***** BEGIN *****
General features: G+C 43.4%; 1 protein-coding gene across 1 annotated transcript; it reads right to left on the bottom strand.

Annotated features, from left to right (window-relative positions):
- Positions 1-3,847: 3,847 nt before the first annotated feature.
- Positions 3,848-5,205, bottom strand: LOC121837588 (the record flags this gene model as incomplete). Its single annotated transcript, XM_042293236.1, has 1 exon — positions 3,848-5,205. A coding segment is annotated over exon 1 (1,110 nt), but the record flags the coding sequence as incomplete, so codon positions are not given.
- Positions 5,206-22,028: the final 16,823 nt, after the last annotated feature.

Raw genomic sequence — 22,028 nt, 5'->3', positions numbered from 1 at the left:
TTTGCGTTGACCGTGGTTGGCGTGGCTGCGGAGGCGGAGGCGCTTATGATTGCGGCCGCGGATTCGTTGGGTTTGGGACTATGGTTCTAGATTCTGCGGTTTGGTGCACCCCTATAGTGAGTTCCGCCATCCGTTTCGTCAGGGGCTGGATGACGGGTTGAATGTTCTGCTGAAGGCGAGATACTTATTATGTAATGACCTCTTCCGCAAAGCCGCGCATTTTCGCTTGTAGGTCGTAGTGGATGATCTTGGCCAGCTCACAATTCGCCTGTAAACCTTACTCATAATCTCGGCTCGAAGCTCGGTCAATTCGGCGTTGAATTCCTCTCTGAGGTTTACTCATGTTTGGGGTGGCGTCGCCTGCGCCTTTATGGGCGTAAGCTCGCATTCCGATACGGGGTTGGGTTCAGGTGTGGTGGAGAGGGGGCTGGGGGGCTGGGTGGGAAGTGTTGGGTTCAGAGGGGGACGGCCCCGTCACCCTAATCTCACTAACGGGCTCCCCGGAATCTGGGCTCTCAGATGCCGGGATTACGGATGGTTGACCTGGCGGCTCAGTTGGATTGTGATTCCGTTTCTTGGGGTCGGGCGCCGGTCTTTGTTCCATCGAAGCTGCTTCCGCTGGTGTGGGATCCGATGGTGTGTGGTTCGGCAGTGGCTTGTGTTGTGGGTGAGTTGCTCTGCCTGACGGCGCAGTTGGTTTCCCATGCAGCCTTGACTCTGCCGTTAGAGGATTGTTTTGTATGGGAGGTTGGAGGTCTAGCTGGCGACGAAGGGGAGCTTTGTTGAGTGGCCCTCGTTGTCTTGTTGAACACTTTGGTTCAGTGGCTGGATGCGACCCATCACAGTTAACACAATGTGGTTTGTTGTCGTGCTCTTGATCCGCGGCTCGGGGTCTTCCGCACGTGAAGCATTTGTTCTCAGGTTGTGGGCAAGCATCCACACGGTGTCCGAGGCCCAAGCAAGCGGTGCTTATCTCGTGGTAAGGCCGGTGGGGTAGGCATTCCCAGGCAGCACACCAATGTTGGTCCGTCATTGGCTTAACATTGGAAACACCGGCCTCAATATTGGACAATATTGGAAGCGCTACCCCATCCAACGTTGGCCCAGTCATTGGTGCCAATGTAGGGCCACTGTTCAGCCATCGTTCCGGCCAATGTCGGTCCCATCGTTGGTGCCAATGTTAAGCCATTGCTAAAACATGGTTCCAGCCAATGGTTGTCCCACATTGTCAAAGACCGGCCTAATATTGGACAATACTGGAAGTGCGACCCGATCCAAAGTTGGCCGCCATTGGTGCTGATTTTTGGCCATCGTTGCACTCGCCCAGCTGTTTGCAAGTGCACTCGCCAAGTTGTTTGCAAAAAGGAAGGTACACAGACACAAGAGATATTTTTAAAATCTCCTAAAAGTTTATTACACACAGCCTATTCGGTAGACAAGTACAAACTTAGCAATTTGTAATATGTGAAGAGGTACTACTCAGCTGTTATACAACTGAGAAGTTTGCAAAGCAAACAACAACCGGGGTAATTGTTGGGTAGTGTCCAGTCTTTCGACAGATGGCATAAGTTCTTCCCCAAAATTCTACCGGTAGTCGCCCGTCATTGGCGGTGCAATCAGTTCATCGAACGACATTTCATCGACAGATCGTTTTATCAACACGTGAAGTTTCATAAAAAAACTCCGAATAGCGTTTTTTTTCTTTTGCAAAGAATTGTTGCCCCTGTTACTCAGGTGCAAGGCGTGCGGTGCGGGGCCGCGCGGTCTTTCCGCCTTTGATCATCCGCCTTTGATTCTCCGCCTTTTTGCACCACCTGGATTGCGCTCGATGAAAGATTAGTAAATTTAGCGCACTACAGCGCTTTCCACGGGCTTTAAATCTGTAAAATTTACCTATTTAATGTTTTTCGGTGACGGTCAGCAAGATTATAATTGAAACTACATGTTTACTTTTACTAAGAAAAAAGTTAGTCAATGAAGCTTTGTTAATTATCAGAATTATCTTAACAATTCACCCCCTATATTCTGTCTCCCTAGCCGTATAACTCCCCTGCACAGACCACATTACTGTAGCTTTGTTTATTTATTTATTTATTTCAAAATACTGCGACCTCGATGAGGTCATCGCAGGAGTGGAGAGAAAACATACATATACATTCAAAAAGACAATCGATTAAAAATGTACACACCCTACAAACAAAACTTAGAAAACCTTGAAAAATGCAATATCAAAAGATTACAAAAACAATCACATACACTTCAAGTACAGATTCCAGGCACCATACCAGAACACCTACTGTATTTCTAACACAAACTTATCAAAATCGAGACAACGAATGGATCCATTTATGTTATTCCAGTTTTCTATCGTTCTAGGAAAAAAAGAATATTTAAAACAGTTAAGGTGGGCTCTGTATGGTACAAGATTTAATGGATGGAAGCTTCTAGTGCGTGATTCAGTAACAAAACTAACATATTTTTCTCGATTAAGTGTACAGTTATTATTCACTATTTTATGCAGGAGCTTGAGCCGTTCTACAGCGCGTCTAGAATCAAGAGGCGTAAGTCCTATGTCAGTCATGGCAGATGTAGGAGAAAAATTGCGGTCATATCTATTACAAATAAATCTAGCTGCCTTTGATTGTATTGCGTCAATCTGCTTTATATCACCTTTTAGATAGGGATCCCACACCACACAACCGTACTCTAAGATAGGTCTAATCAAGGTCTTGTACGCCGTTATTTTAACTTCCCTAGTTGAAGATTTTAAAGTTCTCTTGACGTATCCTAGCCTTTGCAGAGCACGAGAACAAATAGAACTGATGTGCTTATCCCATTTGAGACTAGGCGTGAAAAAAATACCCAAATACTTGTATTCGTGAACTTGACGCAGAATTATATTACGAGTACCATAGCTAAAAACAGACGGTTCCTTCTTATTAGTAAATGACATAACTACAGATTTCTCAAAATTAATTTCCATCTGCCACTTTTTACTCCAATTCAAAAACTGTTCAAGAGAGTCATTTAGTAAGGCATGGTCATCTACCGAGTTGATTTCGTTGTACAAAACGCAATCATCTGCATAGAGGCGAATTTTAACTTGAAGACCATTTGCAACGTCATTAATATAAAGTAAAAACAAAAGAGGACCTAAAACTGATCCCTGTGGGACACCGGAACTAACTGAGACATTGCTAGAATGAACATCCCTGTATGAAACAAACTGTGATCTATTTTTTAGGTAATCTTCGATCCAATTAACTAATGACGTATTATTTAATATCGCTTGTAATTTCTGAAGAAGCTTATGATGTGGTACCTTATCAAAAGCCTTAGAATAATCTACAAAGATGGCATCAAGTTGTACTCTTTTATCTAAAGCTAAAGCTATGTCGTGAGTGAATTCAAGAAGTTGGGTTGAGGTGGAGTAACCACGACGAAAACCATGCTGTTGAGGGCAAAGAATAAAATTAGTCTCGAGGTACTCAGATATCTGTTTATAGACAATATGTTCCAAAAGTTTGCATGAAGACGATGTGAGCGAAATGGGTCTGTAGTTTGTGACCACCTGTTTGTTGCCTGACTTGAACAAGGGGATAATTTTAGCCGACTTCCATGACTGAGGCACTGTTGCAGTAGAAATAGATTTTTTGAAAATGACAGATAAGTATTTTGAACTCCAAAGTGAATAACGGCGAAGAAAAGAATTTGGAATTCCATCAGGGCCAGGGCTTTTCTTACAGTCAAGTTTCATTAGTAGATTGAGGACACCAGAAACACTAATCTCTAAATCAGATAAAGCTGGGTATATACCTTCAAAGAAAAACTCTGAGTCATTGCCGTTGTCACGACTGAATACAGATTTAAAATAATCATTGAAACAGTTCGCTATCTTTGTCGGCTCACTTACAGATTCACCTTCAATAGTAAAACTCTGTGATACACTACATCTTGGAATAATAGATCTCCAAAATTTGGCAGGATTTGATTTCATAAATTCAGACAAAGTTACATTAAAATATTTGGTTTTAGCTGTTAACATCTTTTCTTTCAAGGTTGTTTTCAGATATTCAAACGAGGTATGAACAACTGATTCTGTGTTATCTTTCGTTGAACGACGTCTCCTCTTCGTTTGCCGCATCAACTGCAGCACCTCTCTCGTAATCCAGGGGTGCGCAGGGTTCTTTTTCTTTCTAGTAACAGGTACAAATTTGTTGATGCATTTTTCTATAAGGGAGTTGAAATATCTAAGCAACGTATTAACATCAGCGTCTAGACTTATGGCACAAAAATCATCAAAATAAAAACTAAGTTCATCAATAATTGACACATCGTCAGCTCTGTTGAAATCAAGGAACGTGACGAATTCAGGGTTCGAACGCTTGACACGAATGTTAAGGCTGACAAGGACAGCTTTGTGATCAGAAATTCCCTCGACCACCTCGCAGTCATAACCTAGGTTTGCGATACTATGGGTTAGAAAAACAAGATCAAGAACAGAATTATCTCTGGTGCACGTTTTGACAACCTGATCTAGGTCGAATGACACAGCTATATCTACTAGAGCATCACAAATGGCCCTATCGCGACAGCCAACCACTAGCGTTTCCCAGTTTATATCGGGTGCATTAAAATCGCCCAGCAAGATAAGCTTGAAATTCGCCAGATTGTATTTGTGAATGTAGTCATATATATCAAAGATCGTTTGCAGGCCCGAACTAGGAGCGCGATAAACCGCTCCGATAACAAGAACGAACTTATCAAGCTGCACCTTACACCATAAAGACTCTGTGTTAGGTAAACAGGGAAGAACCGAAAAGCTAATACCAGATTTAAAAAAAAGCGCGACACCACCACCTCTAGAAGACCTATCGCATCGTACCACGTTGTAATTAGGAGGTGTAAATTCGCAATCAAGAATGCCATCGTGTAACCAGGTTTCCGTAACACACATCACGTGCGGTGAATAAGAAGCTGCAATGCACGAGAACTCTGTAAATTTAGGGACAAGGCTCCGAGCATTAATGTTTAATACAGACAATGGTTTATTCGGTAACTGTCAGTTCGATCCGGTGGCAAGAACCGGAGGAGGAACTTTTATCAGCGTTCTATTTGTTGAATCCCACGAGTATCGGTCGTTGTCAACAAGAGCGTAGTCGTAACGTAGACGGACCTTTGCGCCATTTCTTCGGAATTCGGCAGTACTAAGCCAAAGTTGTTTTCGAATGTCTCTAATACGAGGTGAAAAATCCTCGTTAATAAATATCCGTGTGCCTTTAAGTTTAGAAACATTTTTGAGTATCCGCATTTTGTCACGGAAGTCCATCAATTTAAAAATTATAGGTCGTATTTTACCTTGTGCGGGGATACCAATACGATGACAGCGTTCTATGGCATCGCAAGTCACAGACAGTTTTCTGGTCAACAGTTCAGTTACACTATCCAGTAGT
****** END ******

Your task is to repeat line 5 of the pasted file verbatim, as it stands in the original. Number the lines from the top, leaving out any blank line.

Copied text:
- Positions 5,206-22,028: the final 16,823 nt, after the last annotated feature.